LHRH cell survival is independent of GABA
Manipulation of GABAergic activity had no effect on LHRH cell survival as determined by total LHRH cell number. In SFM cultures, with a mean LHRH cell number of 182.9 ± 13.8 (n = 62), ∼23% of the total in vivo LHRH cell population was maintained. Similar LHRH cell survival occurred in each of the treatment groups [bicuculline, mean = 218.0 ± 24.4 (∼27%); n = 33; picrotoxin, mean = 198.2 ± 26.1 (∼25%); n = 13; muscimol, mean = 230.4 ± 18.2 (∼29%); n = 27], in which no significant differences from SFM were observed (Fig.4; F = 1.37;p < 0.26). Thus, alterations in LHRH population distribution did not result from changes in LHRH cell survival.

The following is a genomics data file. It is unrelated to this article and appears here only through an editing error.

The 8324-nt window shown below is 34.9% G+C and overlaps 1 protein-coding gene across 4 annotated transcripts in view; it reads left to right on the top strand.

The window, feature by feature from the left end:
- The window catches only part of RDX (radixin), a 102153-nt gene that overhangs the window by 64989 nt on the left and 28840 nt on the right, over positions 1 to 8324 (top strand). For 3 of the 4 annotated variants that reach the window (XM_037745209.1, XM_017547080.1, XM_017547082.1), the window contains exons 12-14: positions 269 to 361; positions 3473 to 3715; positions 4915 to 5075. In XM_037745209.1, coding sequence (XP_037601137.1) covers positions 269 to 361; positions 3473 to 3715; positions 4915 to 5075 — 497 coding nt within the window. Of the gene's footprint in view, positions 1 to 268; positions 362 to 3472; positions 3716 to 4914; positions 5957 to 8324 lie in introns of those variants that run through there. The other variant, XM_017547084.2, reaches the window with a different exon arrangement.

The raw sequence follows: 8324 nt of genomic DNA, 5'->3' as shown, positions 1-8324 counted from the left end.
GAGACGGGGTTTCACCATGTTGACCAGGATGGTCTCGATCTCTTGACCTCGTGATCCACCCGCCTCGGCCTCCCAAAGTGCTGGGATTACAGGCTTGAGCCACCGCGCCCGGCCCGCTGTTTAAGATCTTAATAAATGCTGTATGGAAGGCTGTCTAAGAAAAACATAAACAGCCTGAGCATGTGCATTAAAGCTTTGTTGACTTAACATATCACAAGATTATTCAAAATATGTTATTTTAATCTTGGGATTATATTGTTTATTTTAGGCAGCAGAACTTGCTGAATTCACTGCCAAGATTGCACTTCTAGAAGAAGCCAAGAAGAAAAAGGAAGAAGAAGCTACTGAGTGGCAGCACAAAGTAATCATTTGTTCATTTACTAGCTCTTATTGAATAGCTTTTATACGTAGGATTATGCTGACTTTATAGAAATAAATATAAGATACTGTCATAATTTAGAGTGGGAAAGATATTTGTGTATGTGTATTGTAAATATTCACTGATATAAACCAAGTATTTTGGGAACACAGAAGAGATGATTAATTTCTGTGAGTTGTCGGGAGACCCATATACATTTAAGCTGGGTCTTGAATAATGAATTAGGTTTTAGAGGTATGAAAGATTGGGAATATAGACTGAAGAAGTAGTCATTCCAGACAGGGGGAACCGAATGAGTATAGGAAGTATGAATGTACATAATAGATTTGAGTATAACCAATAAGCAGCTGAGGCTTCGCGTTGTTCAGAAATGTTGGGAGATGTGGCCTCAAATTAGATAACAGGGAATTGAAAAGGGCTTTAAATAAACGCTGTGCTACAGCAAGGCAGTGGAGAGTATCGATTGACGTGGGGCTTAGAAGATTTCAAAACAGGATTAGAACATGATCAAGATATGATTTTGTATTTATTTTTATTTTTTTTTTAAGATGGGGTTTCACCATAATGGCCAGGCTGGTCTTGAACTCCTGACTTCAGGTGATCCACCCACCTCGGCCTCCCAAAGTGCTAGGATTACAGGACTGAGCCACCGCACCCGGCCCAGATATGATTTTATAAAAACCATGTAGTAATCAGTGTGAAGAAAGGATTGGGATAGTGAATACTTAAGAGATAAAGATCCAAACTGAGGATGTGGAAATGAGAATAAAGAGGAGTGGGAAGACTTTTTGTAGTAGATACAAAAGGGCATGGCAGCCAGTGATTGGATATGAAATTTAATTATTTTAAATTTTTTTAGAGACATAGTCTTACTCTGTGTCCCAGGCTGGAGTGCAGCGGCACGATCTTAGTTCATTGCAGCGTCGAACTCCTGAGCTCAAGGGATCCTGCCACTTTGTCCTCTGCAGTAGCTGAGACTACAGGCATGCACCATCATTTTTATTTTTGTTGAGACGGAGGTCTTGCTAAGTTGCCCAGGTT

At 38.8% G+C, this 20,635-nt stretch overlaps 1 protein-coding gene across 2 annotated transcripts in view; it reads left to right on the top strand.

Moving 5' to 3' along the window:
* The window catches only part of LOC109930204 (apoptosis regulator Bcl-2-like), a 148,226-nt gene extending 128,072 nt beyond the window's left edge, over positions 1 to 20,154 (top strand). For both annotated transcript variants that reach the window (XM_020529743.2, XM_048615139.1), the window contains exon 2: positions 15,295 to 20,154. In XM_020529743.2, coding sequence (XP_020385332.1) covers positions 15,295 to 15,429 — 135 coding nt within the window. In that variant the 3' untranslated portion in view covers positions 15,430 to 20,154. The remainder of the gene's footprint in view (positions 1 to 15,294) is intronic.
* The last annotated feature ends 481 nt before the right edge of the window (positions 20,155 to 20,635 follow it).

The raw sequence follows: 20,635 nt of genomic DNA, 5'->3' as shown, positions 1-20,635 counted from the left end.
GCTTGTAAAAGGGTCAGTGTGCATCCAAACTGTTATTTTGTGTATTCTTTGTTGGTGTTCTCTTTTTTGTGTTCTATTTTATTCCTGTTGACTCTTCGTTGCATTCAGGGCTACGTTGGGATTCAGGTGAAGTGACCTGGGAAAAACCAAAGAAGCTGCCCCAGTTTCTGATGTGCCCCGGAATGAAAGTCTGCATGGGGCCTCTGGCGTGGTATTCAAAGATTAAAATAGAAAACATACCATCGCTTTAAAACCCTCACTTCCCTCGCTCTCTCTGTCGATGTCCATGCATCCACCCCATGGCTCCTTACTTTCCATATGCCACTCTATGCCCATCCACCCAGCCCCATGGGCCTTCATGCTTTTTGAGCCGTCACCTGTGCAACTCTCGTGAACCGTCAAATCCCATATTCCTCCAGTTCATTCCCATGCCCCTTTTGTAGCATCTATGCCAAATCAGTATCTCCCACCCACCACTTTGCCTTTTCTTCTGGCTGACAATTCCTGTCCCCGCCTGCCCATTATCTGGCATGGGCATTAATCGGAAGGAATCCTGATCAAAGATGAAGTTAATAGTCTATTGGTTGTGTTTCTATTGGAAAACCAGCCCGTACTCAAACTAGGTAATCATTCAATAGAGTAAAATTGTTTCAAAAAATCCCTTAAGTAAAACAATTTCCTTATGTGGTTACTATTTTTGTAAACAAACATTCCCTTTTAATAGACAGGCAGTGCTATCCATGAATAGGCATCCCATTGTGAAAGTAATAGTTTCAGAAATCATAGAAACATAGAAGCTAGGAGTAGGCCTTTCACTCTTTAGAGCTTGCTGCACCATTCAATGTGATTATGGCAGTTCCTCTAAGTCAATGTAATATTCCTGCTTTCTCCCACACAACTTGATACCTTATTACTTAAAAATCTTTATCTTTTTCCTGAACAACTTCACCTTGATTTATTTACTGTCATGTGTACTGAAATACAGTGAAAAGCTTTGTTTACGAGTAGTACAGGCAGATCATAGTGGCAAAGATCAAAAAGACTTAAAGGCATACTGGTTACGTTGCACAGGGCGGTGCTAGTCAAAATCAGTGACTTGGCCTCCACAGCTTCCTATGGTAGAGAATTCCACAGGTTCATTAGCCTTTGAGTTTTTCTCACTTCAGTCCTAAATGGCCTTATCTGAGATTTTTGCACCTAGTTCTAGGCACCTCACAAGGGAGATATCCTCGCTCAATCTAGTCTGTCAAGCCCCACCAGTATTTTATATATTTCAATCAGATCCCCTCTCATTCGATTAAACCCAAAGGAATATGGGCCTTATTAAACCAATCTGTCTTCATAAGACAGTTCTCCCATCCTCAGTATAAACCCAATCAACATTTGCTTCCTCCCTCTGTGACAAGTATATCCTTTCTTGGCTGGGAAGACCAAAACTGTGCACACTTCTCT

LHRH–peripherin axon interaction is maintained with alterations in GABAergic signaling
The association of LHRH neurons with peripherin-positive axons was found to be independent of treatment. As shown by the examples in Figure 5, association of LHRH neurons with peripherin fibers was maintained in the presence of either drugs that inhibited (Fig. 5 A) or activated (Fig. 5 B) GABAergic receptors. This indicates that the observed changes in LHRH cell location were not attributable to a disruption of the neurophilic association of LHRH neurons with their molecular roadway.
Olfactory axon outgrowth is independent of GABAergic signals